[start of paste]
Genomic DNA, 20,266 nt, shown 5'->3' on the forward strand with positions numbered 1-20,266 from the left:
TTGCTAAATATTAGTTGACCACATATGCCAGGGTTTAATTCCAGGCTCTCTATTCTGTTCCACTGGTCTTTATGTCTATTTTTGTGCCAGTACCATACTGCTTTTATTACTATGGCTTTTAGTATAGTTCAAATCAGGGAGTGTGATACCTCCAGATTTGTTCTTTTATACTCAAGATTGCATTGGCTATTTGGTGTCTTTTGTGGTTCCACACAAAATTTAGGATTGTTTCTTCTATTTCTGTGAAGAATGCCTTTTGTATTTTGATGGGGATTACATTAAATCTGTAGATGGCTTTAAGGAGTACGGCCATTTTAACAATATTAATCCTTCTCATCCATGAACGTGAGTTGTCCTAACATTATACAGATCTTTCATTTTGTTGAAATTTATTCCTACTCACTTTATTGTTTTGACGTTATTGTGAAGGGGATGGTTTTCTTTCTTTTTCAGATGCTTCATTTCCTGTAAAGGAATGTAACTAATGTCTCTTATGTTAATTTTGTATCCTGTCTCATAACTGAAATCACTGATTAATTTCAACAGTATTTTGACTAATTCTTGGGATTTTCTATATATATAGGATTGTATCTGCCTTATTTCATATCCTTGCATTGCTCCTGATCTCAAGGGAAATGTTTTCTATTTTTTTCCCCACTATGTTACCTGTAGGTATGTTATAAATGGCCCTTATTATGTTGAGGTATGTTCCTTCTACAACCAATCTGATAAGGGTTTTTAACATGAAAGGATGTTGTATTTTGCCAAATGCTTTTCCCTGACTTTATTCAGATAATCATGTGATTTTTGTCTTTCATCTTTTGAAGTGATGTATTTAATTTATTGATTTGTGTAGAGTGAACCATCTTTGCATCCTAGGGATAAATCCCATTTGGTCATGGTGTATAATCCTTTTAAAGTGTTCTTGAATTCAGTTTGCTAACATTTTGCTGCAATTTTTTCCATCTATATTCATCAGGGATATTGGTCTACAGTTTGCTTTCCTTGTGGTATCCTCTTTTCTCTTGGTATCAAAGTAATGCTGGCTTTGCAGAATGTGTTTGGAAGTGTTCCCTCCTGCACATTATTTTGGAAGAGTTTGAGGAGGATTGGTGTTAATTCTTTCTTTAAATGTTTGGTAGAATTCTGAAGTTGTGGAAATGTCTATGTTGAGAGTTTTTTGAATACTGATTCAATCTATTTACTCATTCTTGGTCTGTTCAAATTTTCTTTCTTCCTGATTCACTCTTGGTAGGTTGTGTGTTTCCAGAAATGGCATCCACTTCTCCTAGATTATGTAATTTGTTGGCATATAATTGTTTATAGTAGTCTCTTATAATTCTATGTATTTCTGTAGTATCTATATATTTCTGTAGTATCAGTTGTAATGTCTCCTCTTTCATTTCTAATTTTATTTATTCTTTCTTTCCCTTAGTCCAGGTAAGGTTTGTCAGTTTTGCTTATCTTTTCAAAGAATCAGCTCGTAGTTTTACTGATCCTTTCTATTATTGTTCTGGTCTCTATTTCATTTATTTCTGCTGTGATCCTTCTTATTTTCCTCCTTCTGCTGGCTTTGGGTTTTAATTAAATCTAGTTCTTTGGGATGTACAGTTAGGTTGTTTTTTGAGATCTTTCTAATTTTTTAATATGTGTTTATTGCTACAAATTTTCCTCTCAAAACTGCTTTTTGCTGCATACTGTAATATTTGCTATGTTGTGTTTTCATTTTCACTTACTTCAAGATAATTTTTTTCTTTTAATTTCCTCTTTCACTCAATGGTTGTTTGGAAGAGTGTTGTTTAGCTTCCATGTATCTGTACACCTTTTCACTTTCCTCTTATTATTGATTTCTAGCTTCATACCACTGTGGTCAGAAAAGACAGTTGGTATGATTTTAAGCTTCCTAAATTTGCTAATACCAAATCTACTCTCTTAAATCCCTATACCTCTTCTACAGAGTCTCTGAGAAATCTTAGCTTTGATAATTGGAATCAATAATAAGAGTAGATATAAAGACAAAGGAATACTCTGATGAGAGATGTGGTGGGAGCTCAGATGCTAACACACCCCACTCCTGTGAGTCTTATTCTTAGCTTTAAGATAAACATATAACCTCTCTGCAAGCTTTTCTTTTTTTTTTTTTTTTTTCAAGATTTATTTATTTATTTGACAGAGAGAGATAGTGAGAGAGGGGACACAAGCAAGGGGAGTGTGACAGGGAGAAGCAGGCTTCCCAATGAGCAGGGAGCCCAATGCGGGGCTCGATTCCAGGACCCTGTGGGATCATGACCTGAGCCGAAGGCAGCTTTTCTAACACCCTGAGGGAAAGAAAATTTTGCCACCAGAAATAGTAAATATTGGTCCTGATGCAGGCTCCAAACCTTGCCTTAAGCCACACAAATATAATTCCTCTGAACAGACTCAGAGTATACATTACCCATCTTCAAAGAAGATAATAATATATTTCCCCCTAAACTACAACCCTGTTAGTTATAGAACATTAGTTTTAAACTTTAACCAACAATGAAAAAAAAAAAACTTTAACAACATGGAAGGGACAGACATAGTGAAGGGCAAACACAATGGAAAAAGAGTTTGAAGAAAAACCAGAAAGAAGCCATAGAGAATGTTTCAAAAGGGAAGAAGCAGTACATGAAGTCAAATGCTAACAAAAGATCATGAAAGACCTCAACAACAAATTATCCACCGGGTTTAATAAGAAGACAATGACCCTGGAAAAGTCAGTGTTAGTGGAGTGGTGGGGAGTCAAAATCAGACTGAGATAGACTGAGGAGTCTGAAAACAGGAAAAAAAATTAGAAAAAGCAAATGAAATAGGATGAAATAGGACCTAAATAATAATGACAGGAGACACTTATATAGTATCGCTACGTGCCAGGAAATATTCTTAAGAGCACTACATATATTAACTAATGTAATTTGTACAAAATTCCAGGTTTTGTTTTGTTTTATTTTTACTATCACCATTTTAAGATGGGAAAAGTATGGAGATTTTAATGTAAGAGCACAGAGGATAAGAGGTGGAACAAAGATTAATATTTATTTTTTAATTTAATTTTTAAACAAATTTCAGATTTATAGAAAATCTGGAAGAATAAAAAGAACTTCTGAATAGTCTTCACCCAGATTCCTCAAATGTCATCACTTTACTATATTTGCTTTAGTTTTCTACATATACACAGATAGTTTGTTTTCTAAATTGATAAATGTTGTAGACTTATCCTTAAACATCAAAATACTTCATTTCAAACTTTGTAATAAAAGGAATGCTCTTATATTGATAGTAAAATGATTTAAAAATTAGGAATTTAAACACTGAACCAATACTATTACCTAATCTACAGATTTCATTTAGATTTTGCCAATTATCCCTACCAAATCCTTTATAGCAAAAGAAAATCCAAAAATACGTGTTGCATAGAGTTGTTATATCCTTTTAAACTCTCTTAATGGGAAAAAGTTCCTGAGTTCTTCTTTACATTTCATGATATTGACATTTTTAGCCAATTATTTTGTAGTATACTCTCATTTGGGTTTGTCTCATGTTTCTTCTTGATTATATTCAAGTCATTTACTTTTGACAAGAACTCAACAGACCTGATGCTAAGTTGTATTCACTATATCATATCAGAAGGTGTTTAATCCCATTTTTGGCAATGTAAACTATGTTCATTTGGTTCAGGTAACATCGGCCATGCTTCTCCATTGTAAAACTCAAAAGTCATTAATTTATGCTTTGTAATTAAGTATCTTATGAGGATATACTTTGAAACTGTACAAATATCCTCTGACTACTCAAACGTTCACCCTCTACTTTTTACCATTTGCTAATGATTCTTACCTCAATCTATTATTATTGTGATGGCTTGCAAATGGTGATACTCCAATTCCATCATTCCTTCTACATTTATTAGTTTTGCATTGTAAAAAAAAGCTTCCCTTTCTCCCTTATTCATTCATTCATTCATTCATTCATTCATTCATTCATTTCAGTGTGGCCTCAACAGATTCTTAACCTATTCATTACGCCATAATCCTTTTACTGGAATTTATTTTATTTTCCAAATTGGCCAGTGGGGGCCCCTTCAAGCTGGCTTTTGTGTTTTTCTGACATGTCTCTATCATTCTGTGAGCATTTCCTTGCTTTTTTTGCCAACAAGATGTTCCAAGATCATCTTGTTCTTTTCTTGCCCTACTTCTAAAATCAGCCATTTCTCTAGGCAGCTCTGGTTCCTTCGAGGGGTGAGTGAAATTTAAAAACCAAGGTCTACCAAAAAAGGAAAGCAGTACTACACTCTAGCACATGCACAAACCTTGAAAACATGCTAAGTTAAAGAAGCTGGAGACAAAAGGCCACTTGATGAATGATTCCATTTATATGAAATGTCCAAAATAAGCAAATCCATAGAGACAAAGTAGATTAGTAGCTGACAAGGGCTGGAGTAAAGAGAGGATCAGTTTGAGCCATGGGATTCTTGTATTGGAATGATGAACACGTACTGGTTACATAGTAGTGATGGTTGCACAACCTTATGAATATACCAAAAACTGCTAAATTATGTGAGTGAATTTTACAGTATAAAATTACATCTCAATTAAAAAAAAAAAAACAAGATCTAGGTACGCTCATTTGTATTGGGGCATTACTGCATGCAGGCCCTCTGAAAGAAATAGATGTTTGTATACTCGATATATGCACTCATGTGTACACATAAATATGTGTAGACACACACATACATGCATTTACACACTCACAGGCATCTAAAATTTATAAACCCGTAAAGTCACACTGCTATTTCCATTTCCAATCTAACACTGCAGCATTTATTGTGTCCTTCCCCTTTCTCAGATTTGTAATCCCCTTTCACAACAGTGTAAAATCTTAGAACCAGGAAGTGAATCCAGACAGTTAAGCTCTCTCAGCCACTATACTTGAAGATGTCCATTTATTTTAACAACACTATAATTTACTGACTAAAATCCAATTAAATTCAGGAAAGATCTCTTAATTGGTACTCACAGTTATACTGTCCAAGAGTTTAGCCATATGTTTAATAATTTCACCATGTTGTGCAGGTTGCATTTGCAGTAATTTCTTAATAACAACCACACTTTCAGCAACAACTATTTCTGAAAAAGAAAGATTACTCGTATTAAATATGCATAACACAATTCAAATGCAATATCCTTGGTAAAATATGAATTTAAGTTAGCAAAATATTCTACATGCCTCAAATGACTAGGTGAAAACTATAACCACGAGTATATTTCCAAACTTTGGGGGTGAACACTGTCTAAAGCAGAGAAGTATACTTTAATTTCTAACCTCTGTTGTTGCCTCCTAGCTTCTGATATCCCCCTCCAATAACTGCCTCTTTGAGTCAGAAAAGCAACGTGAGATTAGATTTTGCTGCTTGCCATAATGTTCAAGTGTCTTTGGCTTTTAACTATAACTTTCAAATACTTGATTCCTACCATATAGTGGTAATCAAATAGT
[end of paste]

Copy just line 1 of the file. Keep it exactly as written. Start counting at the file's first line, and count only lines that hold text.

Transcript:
Genomic DNA, 20,266 nt, shown 5'->3' on the forward strand with positions numbered 1-20,266 from the left: